Learn more about CCRLS
Reading recommendations from Novelist
Online learning resources
Cover image for Avril Crump and her amazing clones
Avril Crump and her amazing clones
1st Orchard Books ed.
Publication Information:
New York : Orchard Books, 2005.
Physical Description:
212 pages ; 22 cm
Dr. Avril Crump, a chubby, balding, and lonely research scientist at Leviticus Laboratories, befriends three strange clones that were created during a failed laboratory experiment, but when she discovers a plot to destroy them, she embarks on a dangerous mission to save the only friends she has ever known.
Program Information:
Accelerated Reader AR LG 4.7 7.0 87138.

Reading Counts RC 3-5 4.4 11 Quiz: 38140 Guided reading level: S.


Call Number
J Woolfe, A.

On Order



In Angela Woolfe's spectacularly funny debut novel, Avril Crump, the bumbling but lovable scientist embarks on a series of unexpected adventures with her newfound friends--who happen to be clones!

Avril Crump, female scientist, is bald, pink, and round, with a weakness for sweets, whose greatest love of all is chemistry, science, the quest for knowledge, and using that chemistry to fix the world's ills. But one day, while Avril is helping herself to a yummy snack, she accidentally stumbles upon a scientific experiment gone awry. When her uncle's old chemistry set collides with a mysterious metal trunk, three clones are created in the accidental explosion. And with this laboratory accident, Avril's adventure begins. She must save her new friends, the clones, from their own creator.

Reviews 4

School Library Journal Review

Gr 4-6-The first in a set of three, this fantasy falls flat. Dr. Avril Crump, a plump, bald, and lonely scientist, accidentally sets in motion a long-abandoned experiment, resulting in the creation of three "clones." She and her new friends must flee for their lives from the nefarious Dr. Gideon Blut, the man responsible for the experiment, and his beautiful but deadly assistant, Dr. Sedukta. These clones, a talking dog, a little girl, and a freakishly tall man wearing a Napoleonic uniform and speaking pseudo-Elizabethan English, pop fully formed and clothed from a replication chamber containing assorted blobs of DNA. If readers can buy that, they will likely accept the whole messy plot of this action-packed but incoherent novel. There are some very funny bits (the song "My Name Is Mr. Dog" is a winner), but the science is so outrageously inconsistent, the plot twists so unlikely, and the characters so exaggerated that youngsters may wish for less wackiness and more substance. As a final quibble, the whimsical jacket drawing depicts the supposedly bald Dr. Crump as possessing a head of thin but gloriously wavy reddish-orange hair.-Eva Mitnick, Los Angeles Public Library (c) Copyright 2010. Library Journals LLC, a wholly owned subsidiary of Media Source, Inc. No redistribution permitted.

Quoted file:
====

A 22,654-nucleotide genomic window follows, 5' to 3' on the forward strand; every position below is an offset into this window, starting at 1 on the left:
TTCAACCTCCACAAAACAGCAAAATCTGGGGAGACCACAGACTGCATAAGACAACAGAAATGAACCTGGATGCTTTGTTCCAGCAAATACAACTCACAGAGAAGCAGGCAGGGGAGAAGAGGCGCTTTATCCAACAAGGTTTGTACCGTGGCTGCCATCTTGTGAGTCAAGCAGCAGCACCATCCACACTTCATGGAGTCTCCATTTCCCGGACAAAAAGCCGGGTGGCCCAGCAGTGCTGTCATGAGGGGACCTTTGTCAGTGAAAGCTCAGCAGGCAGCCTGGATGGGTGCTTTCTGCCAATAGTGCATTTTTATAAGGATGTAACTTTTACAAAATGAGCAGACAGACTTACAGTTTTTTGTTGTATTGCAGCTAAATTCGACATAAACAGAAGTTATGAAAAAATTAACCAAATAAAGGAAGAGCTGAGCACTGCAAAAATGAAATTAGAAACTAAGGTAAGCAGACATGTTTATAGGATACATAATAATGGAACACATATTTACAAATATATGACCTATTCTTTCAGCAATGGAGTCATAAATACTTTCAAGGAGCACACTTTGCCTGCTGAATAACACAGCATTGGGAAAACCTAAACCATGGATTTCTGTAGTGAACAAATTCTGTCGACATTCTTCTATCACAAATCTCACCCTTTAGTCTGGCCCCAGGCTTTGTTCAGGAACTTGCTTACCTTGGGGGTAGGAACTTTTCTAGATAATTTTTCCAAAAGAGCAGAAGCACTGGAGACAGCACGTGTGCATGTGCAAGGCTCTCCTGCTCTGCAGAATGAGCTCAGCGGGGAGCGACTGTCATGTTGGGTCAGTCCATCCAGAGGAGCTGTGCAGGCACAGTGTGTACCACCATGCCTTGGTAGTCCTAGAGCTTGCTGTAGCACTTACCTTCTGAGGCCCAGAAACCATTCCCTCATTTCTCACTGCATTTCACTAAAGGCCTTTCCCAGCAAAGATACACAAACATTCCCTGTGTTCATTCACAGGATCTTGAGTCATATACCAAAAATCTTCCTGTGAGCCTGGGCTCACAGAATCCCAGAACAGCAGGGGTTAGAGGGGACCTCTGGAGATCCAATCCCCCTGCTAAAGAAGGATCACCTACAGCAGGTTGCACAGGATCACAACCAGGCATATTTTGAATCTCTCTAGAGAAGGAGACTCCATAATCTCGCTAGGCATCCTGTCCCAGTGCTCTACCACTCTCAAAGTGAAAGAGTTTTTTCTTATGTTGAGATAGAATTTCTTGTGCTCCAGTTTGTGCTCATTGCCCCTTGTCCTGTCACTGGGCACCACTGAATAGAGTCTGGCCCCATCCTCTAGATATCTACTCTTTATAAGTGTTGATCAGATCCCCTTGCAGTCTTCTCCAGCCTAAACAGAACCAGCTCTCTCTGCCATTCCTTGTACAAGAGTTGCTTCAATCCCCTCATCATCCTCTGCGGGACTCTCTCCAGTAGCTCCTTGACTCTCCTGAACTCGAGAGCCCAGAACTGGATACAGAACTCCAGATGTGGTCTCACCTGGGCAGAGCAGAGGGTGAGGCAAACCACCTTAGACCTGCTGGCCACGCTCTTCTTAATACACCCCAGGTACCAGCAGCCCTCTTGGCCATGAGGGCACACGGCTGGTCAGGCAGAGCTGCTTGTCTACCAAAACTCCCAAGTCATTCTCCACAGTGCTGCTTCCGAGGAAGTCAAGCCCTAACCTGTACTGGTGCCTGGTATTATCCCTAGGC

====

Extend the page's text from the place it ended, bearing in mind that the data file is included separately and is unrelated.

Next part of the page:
Horn Book Review

A misfit female scientist, three clones (two human, one mostly canine), and other oddballs thwart an evil scientist in this frenzied British import. Although the comic writing is strong, the plot is often dizzying. Fans of logic and linear tellings will be put off, but lovers of the ludicrous should enjoy this and its promised sequel. (c) Copyright 2010. The Horn Book, Inc., a wholly owned subsidiary of Media Source, Inc. No redistribution permitted. All rights reserved.

Kirkus Review

Dr. Avril Crump has never been the standout scientist at Leviticus Laboratories. It doesn't help that since the human-cloning scandal of Dr. Blut 15 years ago, Leviticus has been more interested in regulations than science. It also doesn't help that her supervisor Dr. Wetherby wants so desperately to join the board of directors that he'll step on anyone, especially if it impresses the lovely, mysterious Dr. Sedukta. During an argument in Blut's old lab, Crump and Wetherby cause an explosion that gives life to three mixed-up clones: a talking dog named Augustus, the Elizabethan-tongued Bonaparte, and the mostly normal girl Edna. To Avril, they're friends. To Wetherby, they might be his ticket to the Board. To Dr. Sedukta, who happens to work for the evil genius-in-hiding Dr. Blut, they're just what her employer needs to complete his experiments. Slapstick, mayhem, violence and elementary-school musicals ensue. First in a new modern fantasy series, this British import is of the same cloth as works by Philip Ardagh and Roddy Doyle. Not much for logic, plausibility or character development, this debut is quirky enough to keep pages turning. Not a first purchase, but worth a look. (Fiction. 9-12) Copyright ©Kirkus Reviews, used with permission.

Booklist Review

Gr. 4-6. First-time writer Woolfe arrives with a bang--literally--as a chemical mishap instigated by scientist Dr. Avril Crump leads to the birth of three clones: tall, skinny, Bonaparte; a talking dog called Augustus; and a girl Dr. Crump names Edna, Eddy for short. The story and writing are amusingly over the top, as the balding, baby-face, sweets-loving Avril tries to keep her accidental creations hidden. Soon, however, she's captured by the nefarious Dr. Blut and his deadly assistant, Dr. Sedukata, and the clones, left to fend for themselves, are eventually abducted by a clone of Avril. Well, so it goes, slipping and sliding, twisting and turning the plot, and setting things up for the next two books in the trilogy. Underneath the highjinks, there are actually some scary moments and important philosophical questions about cloning. Dr. Blut is a eugenicist, who is interested in cloning so that he can get rid of the non-viables of the world. The story is fast-paced and quirky, and the comic characters on the jacket will attract readers. --Ilene Cooper Copyright 2005 Booklist